You know the saying, "one man's junk is another man's treasure." It's an axiom that Dennis Morse and nearly 900 other people around the U.S. apparently take to heart.
Morse is a collector. He collects a lot of things but is most passionate about one thing in particular: used scratch-off lottery tickets.
Like his fellow collectors, the 67-year-old retired U.S. Navy diver from South Mills calls himself a "lotologist." It's a handle adopted by the many ticket collectors who might be considered the world's experts on scratch-off lottery tickets.
So what's the attraction? For Morse, it's the thrill of collecting and the aesthetic value of each ticket — some, like the Alaskan tickets, depict beautiful landscapes and wildlife. But, he adds, there's no real rhyme or reason for why anyone collects anything.
Morse lives with his wife Corky — she lovingly refers to the lottery ticket collectors as "800 or so weirdoes" — in a house he constructed. Inside the house, room after room is filled with Morse's collections.
He has videotape collections, thousands of books all stacked and piled in his living room and a Pokemon-toy collection from Burger King.
"You had to go eat a kid's meal," Morse said. "At first we lied and said they were for a grandchild but after a while they would catch on."
The living room is filled with his various collections, but only one room, in the back of the house, is dedicated to lottery tickets.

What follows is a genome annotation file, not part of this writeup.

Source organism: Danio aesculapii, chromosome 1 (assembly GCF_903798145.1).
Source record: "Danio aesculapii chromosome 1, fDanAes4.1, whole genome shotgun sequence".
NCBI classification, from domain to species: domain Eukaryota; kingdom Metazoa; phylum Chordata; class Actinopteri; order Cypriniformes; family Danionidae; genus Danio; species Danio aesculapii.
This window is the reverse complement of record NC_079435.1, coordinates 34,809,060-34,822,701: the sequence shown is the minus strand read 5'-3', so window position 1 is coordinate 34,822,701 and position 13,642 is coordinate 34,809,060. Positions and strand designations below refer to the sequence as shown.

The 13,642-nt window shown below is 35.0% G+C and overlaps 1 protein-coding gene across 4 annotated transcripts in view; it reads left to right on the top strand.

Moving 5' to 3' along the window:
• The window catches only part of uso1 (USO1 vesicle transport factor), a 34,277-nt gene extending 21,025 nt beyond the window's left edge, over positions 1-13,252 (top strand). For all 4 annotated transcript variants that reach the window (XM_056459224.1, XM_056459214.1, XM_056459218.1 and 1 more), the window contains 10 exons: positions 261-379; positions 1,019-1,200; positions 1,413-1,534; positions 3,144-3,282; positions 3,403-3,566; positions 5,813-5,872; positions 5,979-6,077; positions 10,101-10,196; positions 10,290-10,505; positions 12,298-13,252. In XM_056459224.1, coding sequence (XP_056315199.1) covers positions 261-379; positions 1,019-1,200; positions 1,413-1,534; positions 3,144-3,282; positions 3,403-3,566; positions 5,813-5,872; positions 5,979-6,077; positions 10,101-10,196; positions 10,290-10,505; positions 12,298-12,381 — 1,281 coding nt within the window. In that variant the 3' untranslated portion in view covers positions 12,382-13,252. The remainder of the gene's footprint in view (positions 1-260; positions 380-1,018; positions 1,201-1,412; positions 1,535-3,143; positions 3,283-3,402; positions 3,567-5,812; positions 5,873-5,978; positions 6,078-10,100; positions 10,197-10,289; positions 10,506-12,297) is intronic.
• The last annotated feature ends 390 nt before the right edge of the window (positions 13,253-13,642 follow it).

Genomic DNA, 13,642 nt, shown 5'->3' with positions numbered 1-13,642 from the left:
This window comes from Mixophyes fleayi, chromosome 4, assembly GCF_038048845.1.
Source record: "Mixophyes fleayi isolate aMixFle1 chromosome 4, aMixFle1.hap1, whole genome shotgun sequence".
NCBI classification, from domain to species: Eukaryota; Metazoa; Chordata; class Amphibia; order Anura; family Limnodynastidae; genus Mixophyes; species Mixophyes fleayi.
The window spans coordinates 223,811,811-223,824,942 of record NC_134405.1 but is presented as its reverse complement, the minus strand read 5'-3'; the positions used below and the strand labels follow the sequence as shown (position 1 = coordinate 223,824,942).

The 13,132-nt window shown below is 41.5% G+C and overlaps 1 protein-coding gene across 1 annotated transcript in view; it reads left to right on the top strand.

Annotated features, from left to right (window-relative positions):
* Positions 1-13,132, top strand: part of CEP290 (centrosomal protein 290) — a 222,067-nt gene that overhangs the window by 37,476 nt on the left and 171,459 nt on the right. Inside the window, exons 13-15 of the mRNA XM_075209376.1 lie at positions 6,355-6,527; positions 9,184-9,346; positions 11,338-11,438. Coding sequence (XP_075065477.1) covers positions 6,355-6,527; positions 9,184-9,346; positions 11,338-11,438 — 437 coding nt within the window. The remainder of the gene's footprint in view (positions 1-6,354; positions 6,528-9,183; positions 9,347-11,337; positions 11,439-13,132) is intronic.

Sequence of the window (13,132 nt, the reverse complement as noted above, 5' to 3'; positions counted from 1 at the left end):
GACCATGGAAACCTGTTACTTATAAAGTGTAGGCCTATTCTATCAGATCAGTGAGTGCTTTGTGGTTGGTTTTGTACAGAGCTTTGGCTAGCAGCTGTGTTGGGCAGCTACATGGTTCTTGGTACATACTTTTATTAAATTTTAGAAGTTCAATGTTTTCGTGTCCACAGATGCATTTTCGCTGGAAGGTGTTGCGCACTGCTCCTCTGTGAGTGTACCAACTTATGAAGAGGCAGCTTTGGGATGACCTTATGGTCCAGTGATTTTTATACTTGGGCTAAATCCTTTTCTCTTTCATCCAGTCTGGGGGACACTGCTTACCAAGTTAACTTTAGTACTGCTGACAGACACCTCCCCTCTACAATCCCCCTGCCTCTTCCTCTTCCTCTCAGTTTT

In that room Morse has more than 250,000 lottery tickets, none of which is worth the paper it was printed on. Although he has amassed so many tickets, his actual collection consists of about 30,000 unique tickets. The remainder of the tickets are duplicates he keeps for trading with other members of the Global Lottery Collector's Society.
Morse started collecting things when he was a boy, growing up in Chicago. He said on his one-plus-mile walk home from school each day, he would pass through alleyways and find things. If Morse couldn't haul his find in his arms, he would return later with his wagon.
Morse said those things he collected as a child were typically mechanical in nature. He enjoyed tinkering with them and trying to breathe new life into objects such as an old 1940s radio or bicycle brakes.
Morse still has a few things around the house that he seems to tinker with, like 50 different, outdated computers. But the bulk of his time as a collector — an estimated 15 hours a week — is spent with his lottery tickets.
In April, 1992 Morse said he read about lottery ticket collectors in a book. He contacted the people involved and became number 317 on a list of national collectors.
Morse said other than postage there's no money involved. He said the way you get started is contact the other collectors, they send you used lottery tickets and you go from there.
"These are all discarded (tickets)," he said. "There are no winning scratch tickets."
Some collectors do collect and trade unused tickets. According to one lotologist Web site, many collectors view unscratched tickets as more desirable because no one knows whether or not they have a $10,000 instant winner.
Morse, on the other hand, said he, along with many other collectors, don't bother with unscratched tickets. They view those other collectors as a bit foolish since they are potentially spending money — depending the state, tickets can cost as little as $1 to as much as $30 — they will never recoup. So discarded tickets are the way to go, he said.